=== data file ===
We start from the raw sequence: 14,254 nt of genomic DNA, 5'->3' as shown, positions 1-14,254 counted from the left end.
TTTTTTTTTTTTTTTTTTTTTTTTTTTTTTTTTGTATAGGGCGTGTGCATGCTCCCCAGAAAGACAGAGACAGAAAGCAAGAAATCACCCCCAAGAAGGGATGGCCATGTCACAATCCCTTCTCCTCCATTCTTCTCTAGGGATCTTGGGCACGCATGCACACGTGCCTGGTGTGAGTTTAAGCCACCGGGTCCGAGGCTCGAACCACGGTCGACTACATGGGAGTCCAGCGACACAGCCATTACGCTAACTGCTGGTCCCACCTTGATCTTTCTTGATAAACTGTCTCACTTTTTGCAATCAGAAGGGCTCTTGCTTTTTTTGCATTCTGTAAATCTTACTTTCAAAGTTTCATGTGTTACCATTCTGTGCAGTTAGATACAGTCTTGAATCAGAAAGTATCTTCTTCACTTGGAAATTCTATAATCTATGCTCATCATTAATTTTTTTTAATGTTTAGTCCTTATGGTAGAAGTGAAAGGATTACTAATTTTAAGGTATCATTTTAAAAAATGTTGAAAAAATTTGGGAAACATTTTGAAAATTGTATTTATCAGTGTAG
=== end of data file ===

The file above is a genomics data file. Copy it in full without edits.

We start from the raw sequence: 14,254 nt of genomic DNA, 5'->3' as shown, positions 1-14,254 counted from the left end.
TTTTTTTTTTTTTTTTTTTTTTTTTTTTTTTTTGTATAGGGCGTGTGCATGCTCCCCAGAAAGACAGAGACAGAAAGCAAGAAATCACCCCCAAGAAGGGATGGCCATGTCACAATCCCTTCTCCTCCATTCTTCTCTAGGGATCTTGGGCACGCATGCACACGTGCCTGGTGTGAGTTTAAGCCACCGGGTCCGAGGCTCGAACCACGGTCGACTACATGGGAGTCCAGCGACACAGCCATTACGCTAACTGCTGGTCCCACCTTGATCTTTCTTGATAAACTGTCTCACTTTTTGCAATCAGAAGGGCTCTTGCTTTTTTTGCATTCTGTAAATCTTACTTTCAAAGTTTCATGTGTTACCATTCTGTGCAGTTAGATACAGTCTTGAATCAGAAAGTATCTTCTTCACTTGGAAATTCTATAATCTATGCTCATCATTAATTTTTTTTAATGTTTAGTCCTTATGGTAGAAGTGAAAGGATTACTAATTTTAAGGTATCATTTTAAAAAATGTTGAAAAAATTTGGGAAACATTTTGAAAATTGTATTTATCAGTGTAG